Incorrect, putc() takes two arguments. putchar() takes one. (I *hope*
    nobody has redefined putc() as a macro taking 1 argument.)

    --
    Keith Thompson (The_Other_Keith) <http://www.ghoti.net/~kst>
    Nokia
    "We must do something. This is something. Therefore, we must do this."
    -- Antony Jay and Jonathan Lynn, "Yes Minister"
     
    Keith Thompson, Aug 21, 2011
    #10
  11. Guest

    On 21 aug, 21:00, Keith Thompson <> wrote:
    > writes:
    >
    > [...]
    >
    > > I will ask this in a windows group, you are totaly right.

    >
    > Probably comp.os.ms-windows.programmer.win32.
    >
    > > LPWORD is a pointer to void thats contains a string, in this case with
    > > a maximum size of 3 characters (2 chars + \0).

    >
    > Actually it's a pointer to a WORD, where a WORD is a typedef for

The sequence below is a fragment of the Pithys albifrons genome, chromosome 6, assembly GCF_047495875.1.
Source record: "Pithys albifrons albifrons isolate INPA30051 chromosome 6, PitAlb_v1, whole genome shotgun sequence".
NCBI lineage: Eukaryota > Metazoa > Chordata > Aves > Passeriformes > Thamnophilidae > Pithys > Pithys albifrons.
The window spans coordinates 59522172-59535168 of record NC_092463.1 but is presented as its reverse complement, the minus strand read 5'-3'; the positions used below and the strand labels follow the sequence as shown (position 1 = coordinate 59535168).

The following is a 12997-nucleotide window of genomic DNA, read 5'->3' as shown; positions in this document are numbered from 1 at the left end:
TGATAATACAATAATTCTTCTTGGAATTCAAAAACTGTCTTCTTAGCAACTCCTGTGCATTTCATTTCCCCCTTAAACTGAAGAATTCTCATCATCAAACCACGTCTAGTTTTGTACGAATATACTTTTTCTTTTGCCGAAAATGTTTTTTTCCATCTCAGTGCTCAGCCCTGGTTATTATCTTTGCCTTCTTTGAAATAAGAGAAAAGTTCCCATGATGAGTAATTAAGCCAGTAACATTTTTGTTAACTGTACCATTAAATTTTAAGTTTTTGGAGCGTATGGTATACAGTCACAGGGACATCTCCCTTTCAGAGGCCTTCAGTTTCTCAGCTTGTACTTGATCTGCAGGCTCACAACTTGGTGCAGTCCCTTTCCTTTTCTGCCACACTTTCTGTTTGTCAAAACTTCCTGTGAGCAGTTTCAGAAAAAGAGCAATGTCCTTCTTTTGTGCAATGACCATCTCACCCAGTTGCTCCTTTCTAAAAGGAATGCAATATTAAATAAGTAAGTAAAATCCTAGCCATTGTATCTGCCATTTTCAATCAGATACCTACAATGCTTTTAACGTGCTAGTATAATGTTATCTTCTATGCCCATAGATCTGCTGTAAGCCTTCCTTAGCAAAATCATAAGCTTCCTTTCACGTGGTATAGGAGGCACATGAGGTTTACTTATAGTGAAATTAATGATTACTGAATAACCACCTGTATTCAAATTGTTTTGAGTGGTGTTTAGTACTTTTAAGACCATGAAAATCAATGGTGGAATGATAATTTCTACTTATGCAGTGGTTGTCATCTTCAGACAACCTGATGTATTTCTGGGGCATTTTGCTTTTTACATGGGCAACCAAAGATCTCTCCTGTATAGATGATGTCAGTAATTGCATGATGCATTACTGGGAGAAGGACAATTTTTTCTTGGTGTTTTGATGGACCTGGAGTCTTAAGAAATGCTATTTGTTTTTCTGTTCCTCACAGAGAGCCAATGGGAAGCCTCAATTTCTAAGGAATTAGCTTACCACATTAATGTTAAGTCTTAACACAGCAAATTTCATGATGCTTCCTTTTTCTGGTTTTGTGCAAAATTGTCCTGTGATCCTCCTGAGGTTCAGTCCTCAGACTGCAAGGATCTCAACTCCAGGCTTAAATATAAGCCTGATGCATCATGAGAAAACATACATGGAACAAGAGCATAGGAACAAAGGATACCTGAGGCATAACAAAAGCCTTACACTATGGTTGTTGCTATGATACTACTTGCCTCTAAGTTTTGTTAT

> unsigned short (which is 16 bits under Windows).  Windows makes heavy
    > use of UTF-16 for character data.  If you're setting an LPWORD to point
    > to a 3-byte object, you're probably doing something wrong.  (C experts
    > can tell you why it's wrong; Windows experts can tell you how to do it
    > right.)
    >
    > >                                               Also putc() expect just
    > > 1 argument, its a macro:

    >
    > > #define putc(x) fputc(x, stdout)

    >
    > Incorrect, putc() takes two arguments.  putchar() takes one.  (I *hope*
    > nobody has redefined putc() as a macro taking 1 argument.)
    >
    > --
    > Keith Thompson (The_Other_Keith)  <http://www.ghoti.net/~kst>
    > Nokia
    > "We must do something.  This is something.  Therefore, we must do this."
    >     -- Antony Jay and Jonathan Lynn, "Yes Minister"


    I am sorry, mixed up with putchar() haha. Thank you very much for your
    anwsers!
     
    , Aug 21, 2011
    #11